Jun 6, 2018

Killing Keiko

by Mark A. Simmons

When I saw this book on the library shelf, I recalled reading Death at SeaWorld and was curious about another perspective on similar subject: orcas in captivity. This book is about one particular orca that starred in the film Free Willy. Following the film's popularity, people wanted Keiko- the real whale- to be set free in the ocean- he was living in a theme park in Mexico. The attempt was made- with huge donations of money from both the public and private organizations. The whale was moved from Mexico to an aquarium in North America for a rehabilitation period, and then to an oceanic pen on the coast of Iceland where the release was planned. He was led into the open ocean and guided back to the pen many times- but in the end did not make it. Reports say he was weakened by long-term illness and deteriorating skin conditions caused by his decade in captivity. It certainly sounds like the effort of restoring his health and releasing him into the wild again was a complicated, daunting task- some say with little hope of success.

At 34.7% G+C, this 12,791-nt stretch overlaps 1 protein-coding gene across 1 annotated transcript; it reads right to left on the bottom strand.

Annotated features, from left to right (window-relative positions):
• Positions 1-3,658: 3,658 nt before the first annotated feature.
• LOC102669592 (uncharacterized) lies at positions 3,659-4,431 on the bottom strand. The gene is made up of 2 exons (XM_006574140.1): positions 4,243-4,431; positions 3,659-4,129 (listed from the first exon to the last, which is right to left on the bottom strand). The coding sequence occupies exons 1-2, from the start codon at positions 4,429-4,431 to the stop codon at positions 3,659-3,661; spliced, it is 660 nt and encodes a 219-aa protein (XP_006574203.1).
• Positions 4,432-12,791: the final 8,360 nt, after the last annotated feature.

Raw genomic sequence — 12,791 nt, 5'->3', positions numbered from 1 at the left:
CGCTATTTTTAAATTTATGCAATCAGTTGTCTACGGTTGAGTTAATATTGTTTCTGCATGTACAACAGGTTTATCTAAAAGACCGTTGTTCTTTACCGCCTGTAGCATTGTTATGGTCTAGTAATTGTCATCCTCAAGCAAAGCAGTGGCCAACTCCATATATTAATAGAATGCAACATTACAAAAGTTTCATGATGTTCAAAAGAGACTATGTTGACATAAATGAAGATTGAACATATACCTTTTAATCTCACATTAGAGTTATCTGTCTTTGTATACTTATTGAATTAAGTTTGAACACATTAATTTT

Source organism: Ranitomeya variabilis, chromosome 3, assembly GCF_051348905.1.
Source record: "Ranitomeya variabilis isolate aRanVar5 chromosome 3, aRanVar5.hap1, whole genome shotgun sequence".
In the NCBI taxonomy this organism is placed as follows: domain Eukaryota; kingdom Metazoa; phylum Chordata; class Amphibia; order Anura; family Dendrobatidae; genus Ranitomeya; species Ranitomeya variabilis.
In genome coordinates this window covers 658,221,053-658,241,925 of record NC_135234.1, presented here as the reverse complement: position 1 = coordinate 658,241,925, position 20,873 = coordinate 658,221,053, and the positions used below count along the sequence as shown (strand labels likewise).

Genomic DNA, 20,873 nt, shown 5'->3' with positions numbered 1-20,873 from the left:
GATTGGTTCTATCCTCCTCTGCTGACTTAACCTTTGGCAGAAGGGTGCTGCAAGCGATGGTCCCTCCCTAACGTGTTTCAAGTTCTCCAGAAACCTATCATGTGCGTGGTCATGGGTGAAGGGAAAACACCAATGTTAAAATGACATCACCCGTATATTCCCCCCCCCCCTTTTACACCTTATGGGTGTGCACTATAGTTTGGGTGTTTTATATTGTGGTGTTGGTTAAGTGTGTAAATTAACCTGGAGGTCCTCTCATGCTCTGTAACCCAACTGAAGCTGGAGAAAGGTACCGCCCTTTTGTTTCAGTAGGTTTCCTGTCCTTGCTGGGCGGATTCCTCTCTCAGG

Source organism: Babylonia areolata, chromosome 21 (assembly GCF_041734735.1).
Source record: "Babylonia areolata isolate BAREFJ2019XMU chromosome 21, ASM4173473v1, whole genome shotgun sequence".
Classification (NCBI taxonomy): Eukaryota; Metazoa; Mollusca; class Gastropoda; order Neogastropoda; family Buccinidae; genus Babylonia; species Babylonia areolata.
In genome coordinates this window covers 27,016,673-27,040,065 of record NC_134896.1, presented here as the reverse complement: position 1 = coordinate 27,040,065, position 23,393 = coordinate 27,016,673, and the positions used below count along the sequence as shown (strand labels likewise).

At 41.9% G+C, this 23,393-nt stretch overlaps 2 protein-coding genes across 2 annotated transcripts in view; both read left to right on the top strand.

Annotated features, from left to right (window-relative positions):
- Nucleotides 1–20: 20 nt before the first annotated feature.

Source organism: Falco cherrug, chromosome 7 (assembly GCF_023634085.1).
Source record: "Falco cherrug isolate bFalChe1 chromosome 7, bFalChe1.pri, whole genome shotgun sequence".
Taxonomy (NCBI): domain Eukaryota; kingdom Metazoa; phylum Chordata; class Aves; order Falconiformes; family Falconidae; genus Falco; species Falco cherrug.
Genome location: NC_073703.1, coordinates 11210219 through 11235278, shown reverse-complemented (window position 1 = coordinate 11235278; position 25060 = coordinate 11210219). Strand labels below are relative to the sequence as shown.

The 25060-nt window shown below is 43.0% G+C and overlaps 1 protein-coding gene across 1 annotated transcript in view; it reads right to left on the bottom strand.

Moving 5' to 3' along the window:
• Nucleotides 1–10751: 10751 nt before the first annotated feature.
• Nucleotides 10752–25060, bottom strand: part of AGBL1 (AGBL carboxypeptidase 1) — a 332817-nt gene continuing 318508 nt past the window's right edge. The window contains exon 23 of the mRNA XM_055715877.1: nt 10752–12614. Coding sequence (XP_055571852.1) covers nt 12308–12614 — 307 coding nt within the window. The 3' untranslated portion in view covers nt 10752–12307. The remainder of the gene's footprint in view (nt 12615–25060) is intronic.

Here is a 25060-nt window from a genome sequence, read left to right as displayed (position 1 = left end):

I couldn't read the book, though. I went into it not knowing who the author was, his agenda or background. I was baffled on the opening page, when the author claimed that orcas in captivity behave no differently than those in the wild. I was taken aback by his disparaging attitude towards others around him- both colleagues and renowned scientists. The writing felt awkward and often sounded peevish. It jumps around a lot but usually zeroed in on why the author felt slighted or how his opinion trumped everyone else's- which really bored me. The book itself- as a physical object- felt like a self-published volume- cramped margins, slightly-over-large text, thinly glued binding. I assume my guess was right when I looked up the publisher and found this one book to their name. Just couldn't read any more after that.

Abandoned          398 pages, 2008


  1. It's an interesting topic - too bad the book is so poorly written.

  2. Yeah. I did give it a decent try- sixty pages, but then I'd had enough.


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